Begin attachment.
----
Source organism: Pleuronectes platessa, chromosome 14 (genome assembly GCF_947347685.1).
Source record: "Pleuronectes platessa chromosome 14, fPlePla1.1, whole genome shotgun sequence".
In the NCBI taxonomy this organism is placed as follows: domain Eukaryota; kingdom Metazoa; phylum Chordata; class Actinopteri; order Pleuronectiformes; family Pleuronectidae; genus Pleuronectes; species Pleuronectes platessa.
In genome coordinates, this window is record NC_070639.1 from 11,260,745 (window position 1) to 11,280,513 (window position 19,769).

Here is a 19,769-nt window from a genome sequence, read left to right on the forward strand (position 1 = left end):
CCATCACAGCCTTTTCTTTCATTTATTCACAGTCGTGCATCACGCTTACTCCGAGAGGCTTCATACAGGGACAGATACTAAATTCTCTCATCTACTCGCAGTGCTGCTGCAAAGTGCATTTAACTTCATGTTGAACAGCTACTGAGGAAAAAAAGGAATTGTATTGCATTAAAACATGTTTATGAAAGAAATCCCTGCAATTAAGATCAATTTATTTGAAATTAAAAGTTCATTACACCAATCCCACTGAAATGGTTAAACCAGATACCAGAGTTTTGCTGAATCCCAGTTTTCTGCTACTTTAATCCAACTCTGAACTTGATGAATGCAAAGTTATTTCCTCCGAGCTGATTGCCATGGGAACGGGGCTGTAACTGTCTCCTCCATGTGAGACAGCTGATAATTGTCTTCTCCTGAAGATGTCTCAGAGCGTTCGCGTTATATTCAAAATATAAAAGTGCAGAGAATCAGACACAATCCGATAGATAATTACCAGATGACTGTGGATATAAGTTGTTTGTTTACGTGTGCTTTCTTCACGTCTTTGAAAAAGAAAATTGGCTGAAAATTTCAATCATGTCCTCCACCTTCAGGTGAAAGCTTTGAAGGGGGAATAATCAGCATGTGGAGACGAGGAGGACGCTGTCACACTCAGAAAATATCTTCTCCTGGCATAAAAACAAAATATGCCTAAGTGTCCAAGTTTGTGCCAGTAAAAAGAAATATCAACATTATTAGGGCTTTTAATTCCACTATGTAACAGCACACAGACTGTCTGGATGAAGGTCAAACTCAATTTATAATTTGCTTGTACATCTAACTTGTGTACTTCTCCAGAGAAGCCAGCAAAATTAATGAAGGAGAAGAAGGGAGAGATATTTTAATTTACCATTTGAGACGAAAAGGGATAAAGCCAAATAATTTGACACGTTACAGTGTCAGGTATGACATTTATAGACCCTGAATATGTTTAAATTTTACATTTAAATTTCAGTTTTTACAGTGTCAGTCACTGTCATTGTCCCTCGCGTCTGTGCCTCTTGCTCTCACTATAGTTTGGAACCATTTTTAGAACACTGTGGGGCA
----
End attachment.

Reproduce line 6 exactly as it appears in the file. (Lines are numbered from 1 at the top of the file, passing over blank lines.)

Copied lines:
CCATCACAGCCTTTTCTTTCATTTATTCACAGTCGTGCATCACGCTTACTCCGAGAGGCTTCATACAGGGACAGATACTAAATTCTCTCATCTACTCGCAGTGCTGCTGCAAAGTGCATTTAACTTCATGTTGAACAGCTACTGAGGAAAAAAAGGAATTGTATTGCATTAAAACATGTTTATGAAAGAAATCCCTGCAATTAAGATCAATTTATTTGAAATTAAAAGTTCATTACACCAATCCCACTGAAATGGTTAAACCAGATACCAGAGTTTTGCTGAATCCCAGTTTTCTGCTACTTTAATCCAACTCTGAACTTGATGAATGCAAAGTTATTTCCTCCGAGCTGATTGCCATGGGAACGGGGCTGTAACTGTCTCCTCCATGTGAGACAGCTGATAATTGTCTTCTCCTGAAGATGTCTCAGAGCGTTCGCGTTATATTCAAAATATAAAAGTGCAGAGAATCAGACACAATCCGATAGATAATTACCAGATGACTGTGGATATAAGTTGTTTGTTTACGTGTGCTTTCTTCACGTCTTTGAAAAAGAAAATTGGCTGAAAATTTCAATCATGTCCTCCACCTTCAGGTGAAAGCTTTGAAGGGGGAATAATCAGCATGTGGAGACGAGGAGGACGCTGTCACACTCAGAAAATATCTTCTCCTGGCATAAAAACAAAATATGCCTAAGTGTCCAAGTTTGTGCCAGTAAAAAGAAATATCAACATTATTAGGGCTTTTAATTCCACTATGTAACAGCACACAGACTGTCTGGATGAAGGTCAAACTCAATTTATAATTTGCTTGTACATCTAACTTGTGTACTTCTCCAGAGAAGCCAGCAAAATTAATGAAGGAGAAGAAGGGAGAGATATTTTAATTTACCATTTGAGACGAAAAGGGATAAAGCCAAATAATTTGACACGTTACAGTGTCAGGTATGACATTTATAGACCCTGAATATGTTTAAATTTTACATTTAAATTTCAGTTTTTACAGTGTCAGTCACTGTCATTGTCCCTCGCGTCTGTGCCTCTTGCTCTCACTATAGTTTGGAACCATTTTTAGAACACTGTGGGGCA